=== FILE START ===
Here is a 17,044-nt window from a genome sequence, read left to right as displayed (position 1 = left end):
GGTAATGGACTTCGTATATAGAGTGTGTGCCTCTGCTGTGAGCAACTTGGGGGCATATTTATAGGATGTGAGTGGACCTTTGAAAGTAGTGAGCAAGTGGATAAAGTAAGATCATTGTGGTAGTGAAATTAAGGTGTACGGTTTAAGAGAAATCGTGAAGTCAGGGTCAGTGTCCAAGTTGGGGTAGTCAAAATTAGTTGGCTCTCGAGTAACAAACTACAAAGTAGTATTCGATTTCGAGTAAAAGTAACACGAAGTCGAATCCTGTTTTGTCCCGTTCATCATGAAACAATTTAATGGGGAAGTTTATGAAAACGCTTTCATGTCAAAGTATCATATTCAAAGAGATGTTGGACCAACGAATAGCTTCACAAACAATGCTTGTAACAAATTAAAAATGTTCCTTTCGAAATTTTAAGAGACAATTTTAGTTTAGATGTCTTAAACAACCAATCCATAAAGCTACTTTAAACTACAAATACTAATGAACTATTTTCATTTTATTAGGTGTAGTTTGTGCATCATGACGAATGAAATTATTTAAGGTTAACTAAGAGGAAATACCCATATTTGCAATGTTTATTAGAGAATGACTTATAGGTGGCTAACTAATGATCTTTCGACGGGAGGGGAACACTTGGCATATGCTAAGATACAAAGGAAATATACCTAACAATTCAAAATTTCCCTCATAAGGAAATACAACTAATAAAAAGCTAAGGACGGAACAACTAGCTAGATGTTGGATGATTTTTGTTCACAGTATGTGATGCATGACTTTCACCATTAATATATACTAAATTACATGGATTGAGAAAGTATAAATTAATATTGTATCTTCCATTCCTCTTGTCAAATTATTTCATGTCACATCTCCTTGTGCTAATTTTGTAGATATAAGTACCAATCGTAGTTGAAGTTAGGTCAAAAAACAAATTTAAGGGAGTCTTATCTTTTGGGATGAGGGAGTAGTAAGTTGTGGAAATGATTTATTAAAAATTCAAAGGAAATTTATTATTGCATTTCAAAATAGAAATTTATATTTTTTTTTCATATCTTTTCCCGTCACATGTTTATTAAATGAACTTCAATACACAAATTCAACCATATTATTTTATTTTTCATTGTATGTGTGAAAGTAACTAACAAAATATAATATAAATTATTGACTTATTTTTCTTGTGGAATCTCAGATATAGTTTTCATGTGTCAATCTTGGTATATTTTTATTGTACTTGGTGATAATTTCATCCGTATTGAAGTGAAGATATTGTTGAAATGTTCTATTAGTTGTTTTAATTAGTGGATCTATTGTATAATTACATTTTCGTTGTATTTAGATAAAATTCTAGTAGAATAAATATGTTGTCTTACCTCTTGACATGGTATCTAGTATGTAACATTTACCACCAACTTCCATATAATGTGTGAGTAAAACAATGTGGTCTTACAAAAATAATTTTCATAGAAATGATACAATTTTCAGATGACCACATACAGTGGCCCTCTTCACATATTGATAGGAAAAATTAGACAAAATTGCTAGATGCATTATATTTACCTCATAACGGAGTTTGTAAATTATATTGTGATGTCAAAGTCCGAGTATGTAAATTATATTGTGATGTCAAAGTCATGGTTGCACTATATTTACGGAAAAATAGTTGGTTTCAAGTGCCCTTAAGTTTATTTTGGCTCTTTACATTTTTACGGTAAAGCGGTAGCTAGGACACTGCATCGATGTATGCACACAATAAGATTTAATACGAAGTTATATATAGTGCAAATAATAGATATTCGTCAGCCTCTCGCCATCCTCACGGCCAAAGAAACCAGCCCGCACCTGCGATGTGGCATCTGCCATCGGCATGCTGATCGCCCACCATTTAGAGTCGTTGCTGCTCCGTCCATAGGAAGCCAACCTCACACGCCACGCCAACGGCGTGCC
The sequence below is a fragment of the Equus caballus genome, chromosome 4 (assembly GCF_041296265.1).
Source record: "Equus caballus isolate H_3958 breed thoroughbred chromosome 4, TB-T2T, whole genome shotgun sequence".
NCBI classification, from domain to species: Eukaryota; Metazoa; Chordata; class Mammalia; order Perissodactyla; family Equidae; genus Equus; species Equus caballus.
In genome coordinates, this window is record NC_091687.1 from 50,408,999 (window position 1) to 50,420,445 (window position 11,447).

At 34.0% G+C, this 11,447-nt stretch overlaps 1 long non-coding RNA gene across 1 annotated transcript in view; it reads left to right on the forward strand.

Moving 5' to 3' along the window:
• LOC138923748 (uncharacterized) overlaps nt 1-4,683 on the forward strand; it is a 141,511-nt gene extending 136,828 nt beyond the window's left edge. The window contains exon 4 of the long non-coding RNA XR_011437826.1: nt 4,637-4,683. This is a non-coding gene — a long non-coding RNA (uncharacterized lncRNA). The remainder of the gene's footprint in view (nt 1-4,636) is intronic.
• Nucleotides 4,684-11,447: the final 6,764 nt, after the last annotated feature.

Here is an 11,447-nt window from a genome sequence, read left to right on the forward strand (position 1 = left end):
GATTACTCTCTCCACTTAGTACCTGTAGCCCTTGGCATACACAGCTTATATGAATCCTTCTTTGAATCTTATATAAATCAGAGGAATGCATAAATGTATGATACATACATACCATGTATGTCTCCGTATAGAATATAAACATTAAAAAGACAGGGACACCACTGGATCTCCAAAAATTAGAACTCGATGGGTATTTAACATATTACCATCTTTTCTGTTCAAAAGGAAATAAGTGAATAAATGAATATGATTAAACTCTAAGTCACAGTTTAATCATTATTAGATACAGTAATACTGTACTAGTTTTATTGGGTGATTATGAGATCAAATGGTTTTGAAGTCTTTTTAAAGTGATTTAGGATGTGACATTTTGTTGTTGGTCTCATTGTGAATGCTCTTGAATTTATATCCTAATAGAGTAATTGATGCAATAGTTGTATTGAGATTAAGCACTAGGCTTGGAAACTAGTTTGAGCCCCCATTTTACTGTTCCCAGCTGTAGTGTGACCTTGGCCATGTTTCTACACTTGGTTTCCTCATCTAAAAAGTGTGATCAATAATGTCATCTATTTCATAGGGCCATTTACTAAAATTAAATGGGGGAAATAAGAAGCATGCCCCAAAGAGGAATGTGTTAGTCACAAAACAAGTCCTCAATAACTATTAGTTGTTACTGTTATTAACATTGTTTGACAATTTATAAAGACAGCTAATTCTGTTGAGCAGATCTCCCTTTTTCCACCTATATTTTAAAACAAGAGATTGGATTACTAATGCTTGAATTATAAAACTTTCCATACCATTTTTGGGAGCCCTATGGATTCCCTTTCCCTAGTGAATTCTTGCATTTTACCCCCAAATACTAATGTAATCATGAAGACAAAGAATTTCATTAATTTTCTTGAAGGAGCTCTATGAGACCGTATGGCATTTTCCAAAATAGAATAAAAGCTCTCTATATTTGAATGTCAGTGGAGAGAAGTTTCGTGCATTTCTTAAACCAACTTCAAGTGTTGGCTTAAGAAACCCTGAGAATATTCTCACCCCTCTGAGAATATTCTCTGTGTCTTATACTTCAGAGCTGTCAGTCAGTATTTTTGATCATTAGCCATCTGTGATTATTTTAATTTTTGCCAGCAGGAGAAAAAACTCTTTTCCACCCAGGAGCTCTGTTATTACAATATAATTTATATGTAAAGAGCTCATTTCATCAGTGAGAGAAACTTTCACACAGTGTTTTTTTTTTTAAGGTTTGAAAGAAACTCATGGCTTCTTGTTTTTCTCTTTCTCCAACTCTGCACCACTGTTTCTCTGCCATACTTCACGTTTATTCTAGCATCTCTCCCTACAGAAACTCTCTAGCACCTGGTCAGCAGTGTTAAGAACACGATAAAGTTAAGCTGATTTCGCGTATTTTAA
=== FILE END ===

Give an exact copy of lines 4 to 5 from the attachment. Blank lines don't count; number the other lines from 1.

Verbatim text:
Source record: "Equus caballus isolate H_3958 breed thoroughbred chromosome 4, TB-T2T, whole genome shotgun sequence".
NCBI classification, from domain to species: Eukaryota; Metazoa; Chordata; class Mammalia; order Perissodactyla; family Equidae; genus Equus; species Equus caballus.